About the routine functions of the Caretaker Government, Advocate Farooqui, in the case of Saleem Ullah v Bangladesh in 2000 (in 2000 Mr Saleem Ullah filed a writ petition challenging the 13th Amendment to the Constitution for introducing non-party, neutral CTG. The Supreme Court of Bangladesh decided in favour of the Amendment) argued: Events do not wait for decisions and least of all in foreign affairs, finance and war. This Article has been set into the Constitution to conceal the truth to divert the public mind from the things which matter. Of all the public responsibilities, that of controlling foreign affairs and of determining the issues of peace and war is at once the most delicate and the most important.” He further added: There is no scope for controlling the area of operation for the Caretaker Government. This is not a government for the limited purpose for a period of 90 days as the general conception goes on (The Daily Star).

Further attention must be given to Article 72(4) that says: If after a dissolution and before the holding of the next general election of Members of Parliament the President is satisfied that owing to the existence of a state of war in which the Republic is engaged it is necessary to recall Parliament, the President shall summon the Parliament, that has been dissolved, to meet.

Needless to say that this is very much interesting to note that under such circumstances there is no provision that Prime Minister will resume his/her office. There shall only be a Caretaker Government headed by the Chief Adviser. The past Prime Minister shall sit in the Parliament as a Member and not as a Prime Minister.

Reality again shows that if elections to Parliament are not possible because of war or an act of God in the form of natural calamities or something like that, then what shall be the consequences of the ninety days' timeframe for the CTG? Question again arises: if such situation crops up then how long non-party neutral CTG shall be confined to “routine functions” only?

Under the amended Article 61, the supreme command of the defence services shall vest in the President and the exercise thereof shall be regulated by law (and such law shall, during the period in which there is a non-party CTG under article 58B, be administered by the President). It is also found that President has been given, “an exclusive jurisdiction” to deal with the matters related to defence and it was seen how President Abdur Rahman Biswas in 1996 without having a consultation with the Chief Adviser Justice Habibur Rahman exclusively handled the military crisis in his own way by applying this very article during the functioning of the first non-party, neutral CTG after the 13th amendment came into being.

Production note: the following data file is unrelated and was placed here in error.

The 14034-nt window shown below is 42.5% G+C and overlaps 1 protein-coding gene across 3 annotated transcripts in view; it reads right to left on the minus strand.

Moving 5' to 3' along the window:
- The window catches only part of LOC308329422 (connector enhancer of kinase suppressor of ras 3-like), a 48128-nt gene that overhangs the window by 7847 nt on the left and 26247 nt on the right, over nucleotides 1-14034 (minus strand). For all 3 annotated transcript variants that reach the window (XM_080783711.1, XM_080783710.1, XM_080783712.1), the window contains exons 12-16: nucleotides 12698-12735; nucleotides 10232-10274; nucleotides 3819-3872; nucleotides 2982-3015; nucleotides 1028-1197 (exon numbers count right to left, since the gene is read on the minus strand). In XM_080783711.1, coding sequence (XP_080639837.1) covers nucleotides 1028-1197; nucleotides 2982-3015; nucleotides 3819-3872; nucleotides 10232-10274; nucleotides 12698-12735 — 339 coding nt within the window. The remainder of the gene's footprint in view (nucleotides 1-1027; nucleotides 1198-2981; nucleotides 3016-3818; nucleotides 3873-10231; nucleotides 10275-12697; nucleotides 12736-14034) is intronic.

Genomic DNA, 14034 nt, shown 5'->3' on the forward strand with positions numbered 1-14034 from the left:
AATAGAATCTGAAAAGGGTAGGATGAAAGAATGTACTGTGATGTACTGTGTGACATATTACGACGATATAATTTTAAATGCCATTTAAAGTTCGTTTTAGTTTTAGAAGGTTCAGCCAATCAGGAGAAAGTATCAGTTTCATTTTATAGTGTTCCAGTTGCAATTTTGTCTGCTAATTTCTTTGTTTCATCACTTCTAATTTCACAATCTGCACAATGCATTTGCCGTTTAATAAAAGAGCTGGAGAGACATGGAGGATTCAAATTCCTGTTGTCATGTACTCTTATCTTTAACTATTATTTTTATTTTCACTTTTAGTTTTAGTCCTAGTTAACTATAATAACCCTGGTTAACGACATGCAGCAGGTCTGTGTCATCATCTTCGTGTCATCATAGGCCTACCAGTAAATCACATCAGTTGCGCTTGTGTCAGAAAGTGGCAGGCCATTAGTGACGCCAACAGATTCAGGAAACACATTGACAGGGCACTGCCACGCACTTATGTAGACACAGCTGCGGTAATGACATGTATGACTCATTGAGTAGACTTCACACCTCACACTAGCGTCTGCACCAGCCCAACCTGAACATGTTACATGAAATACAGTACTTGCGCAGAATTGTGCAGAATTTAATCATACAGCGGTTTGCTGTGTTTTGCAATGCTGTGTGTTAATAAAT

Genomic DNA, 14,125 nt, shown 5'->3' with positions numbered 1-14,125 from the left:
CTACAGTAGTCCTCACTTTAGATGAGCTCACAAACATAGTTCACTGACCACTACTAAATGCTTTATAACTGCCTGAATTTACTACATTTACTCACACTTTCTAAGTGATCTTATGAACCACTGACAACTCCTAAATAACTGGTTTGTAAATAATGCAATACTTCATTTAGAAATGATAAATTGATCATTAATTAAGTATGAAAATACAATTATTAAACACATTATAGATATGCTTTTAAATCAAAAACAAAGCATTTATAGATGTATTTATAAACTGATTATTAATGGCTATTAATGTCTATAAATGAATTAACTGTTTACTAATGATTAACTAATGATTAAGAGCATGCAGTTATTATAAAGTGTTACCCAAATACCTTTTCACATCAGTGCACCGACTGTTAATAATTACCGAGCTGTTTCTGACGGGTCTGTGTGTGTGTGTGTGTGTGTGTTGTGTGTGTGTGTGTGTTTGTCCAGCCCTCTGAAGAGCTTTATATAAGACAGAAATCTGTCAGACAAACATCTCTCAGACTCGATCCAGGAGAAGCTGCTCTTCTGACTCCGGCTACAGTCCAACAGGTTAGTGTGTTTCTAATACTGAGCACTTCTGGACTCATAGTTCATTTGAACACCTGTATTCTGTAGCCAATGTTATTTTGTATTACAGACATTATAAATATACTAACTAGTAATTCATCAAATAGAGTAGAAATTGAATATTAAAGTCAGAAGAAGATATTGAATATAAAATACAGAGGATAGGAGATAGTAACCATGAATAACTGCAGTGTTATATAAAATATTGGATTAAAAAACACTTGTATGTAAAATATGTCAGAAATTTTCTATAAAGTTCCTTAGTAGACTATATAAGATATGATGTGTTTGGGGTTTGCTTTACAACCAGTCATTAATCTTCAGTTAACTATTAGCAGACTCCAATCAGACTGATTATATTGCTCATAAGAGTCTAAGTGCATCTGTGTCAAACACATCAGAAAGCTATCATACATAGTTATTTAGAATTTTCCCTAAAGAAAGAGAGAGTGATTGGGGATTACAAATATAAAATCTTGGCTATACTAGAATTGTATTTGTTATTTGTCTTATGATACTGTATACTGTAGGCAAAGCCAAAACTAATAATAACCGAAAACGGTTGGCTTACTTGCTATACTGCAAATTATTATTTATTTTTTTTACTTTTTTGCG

How does it sound that a head of the government in the name of “routine functions” has constitutionally been debarred from even knowing the causes of military crisis that could also have toppled his civilian government?

Therefore the recommendations are:
1) “Routine functions” as mentioned in Article 58D(1) shall be redefined by bringing about a balance in power and functions (in particular covering Articles 58E, 61) between President and Chief Adviser of non-party, neutral CTG.

2) Possibility of holding elections to parliament in case of or in the wake of war or external aggression does not apparently stand at all. Constitutional provision may be made to this effect that President's summoning of the dissolved Parliament pursuant to Article 72(4) shall also follow the replacement of non-party, neutral CTG by the party-run government with Prime Minister and his/her Council of Ministers who were in office immediately before the dissolution of the parliament. Provisions for formation of national government headed by the immediate past Prime Minister may also be considered.

Because in such situation a non-party, neutral CTG comprising all non-political and not so experienced persons in running a government cannot cope with the overall complexities and dimensions of a war in the context of national, regional and international policies, diplomacy and relations. It is only possible and desirable on the part of a political government.

And this can be done through a further amendment to the 13th amendment to the constitution. Now it is up to the members of parliament, present or future, as what to do, how to do and thus put things on the right track.

The writer is a Lecturer, Newcastle Law Academy, an Affiliated Institute of London University and Former International, Publications & Publicity Secretary, Central Working Committee of Jatiya Party.


© All Rights Reserved